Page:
Programming tips

Programming tips for various technologies.

lunedì 28 settembre 2009

Tomahawk's library and managing tables.

One of the useful thing while working with some technology is trying to use the provided libraries to avoid every time to "reinvent the Hot Water".
I chose to use Myfaces to develop the web interface so i began to look at its related developing libraries. One of the library is TomaHawk.

Anyway i would like to discuss about displaying Tables and how to manage them in the correct way.
So when you work with databases and data, the things that you would like to do are:
  1. Display the data in tabular way
  2. Manage the pagination on the data
  3. Manage the ordering of the data inside the table
  4. Manage the data in the correct way
  5. As usual write quickly maintainable code
Using Tomahawk to cope with this problem was a very nice solution but i had again to fight against the lack of documentation (or outdated documentation as well).
I won't post links to various documentation because there is a lot of documentation and blogs that talk about managing tabular data and the list would be too long.

Displaying data with tables

What do we need to code to solve this problem? As always you will need to write down a back bean, the web interface code and some more needed java code.
First of all we need a class that will store the fields from the database.

public class TableItem {

private String field1;
//List of fields here
public TableItem(String field1) {

public Date getField1() {
return field2;

public void setField1(String field1) {
this.field1 = field1;

After that we code our Back Bean that will keep the data loaded from DB or File and will setup our table. We will use this bean in the JSP or Facelets code to display the data in a table. You basically will need to implement one method to achieve the objective.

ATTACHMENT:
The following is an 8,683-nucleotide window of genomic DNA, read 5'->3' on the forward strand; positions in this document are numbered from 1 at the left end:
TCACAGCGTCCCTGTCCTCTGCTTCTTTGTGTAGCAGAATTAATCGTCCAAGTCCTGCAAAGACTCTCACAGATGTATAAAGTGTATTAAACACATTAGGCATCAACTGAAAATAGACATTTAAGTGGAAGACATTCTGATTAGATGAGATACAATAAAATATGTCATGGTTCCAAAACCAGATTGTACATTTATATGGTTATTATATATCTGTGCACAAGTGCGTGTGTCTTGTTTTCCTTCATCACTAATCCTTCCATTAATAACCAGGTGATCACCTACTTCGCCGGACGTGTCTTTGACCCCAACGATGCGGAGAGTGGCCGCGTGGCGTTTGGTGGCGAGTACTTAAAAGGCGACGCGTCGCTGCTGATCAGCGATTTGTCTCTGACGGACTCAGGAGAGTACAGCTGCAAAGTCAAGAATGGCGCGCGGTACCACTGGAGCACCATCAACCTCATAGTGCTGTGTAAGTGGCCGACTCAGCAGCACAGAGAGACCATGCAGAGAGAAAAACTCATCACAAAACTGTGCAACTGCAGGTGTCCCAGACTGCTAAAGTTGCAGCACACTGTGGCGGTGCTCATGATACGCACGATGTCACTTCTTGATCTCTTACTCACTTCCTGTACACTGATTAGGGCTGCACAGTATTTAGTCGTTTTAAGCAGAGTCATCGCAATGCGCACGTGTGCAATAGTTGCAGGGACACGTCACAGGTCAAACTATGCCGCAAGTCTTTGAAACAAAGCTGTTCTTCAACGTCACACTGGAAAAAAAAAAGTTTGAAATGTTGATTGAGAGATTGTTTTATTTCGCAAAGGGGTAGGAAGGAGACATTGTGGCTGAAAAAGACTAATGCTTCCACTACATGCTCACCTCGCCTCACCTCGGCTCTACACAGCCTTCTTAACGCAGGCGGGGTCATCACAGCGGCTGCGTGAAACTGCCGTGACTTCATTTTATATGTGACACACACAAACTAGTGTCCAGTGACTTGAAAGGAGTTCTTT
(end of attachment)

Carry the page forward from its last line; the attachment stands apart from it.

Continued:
For the interface we will use a datascroller to manage the pagination and more we will use a commandSortHeader to manage column sort.
Finally a trick i found after about 2 months of searching. We can handle the latest page visited in the pagination so that when returning to the list (the displayed table) we can remeber the latest visited page inside the paginated table. When you have a list of thousands of records this will be very useful (it is a lot annoying to start always from the first record when we reload the table page).

public class TableBackBean {

private Integer latestpageindex;
private transient ListDataModel model = null;
// This field is transient because it cannot be serialized
// and JSF must be aware of it

public TableBackBean() {
// we load data at the creation of the Bean
model=new ListDataModel(getList());

public List< TableItem > getList(){
List< YourDBObject > datalistfromdb = null;
List< TableItem > dataitems = new ArrayList<>();
// You can load data from DB or File or whatever into datalistfromdb
// and after that you must create the List to be returned to JSF
// here is the generic code
if(!datalistfromdb.isEmpty()) {
Iterator it = datalistfromdb.iterator();
while(it.hasNext()) {
YourDBObject dbob = (YourDBObject);
dataitems.add(new TableItem(dbobj.getFirstField()));
return items;

public Integer getLatestpageindex() {
return latestpageindex;

public void setLatestpageindex(Integer latestpageindex) {
this.latestpageindex = latestpageindex;

Now to the interface code. The dataTable has got 2 parameters, first and rowIndexVar; rowIndexVar will save the first index of the record displayed in the paginated table into a property in the session (you must pass the property name as parameter), while first will pass this saved property as the first index to display next time the page is loaded. So we have done each time we leave the table page and reload it, it will remember latest paginated index.
To sort the list by a field of the record we must add defaultSorted="true" sortable="true" to the column that we want to sort with, and remeber to use t:commandSortHeader inside the column code as below.

< t: dataTable id="table1" first="#{TableBackBean.indicepagina}" rowIndexVar="indicepaginastudi" rows="10" value="#{TableBackBean.items}" var="item" >
< t : column defaultsorted="true" sortable="true">
< f : facet name="header">
< t : commandSortHeader arrow="true" propertyName="field1" >
< h: outputText value="Field1" />
< /t: commandSortHeader >
< /f : facet >
< h : outputText value="#{item.field1}" />
< /t : column >
< /t:dataTable >